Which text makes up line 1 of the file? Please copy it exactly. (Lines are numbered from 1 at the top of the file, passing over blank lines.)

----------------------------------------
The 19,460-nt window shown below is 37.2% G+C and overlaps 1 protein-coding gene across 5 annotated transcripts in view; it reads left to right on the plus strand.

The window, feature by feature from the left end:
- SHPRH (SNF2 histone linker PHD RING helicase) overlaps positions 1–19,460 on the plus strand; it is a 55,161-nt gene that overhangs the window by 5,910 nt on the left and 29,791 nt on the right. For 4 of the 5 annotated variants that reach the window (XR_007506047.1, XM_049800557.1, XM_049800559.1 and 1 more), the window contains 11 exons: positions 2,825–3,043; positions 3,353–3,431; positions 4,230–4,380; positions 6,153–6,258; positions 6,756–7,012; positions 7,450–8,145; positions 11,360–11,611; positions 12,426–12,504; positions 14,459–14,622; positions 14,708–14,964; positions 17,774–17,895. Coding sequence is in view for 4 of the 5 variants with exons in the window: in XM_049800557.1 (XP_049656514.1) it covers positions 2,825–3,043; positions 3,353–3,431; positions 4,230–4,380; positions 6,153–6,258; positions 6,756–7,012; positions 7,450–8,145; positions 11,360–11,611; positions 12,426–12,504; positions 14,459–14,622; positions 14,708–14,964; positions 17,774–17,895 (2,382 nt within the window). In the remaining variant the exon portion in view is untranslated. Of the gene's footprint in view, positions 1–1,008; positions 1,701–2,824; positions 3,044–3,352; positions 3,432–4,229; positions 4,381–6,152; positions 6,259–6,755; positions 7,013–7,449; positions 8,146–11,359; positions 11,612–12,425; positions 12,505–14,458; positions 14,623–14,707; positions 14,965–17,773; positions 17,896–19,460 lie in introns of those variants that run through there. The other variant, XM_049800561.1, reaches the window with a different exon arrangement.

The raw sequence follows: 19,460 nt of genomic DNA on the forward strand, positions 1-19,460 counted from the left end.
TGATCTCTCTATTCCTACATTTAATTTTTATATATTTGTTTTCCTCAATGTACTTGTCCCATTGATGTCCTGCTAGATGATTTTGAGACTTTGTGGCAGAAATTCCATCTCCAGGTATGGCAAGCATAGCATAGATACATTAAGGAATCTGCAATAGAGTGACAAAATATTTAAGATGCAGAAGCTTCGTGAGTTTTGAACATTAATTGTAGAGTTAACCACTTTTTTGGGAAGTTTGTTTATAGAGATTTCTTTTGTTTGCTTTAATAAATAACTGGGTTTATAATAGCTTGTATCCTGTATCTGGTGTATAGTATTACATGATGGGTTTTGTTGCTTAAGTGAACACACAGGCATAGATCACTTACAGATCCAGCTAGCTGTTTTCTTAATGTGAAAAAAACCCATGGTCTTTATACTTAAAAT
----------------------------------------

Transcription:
The 19,460-nt window shown below is 37.2% G+C and overlaps 1 protein-coding gene across 5 annotated transcripts in view; it reads left to right on the plus strand.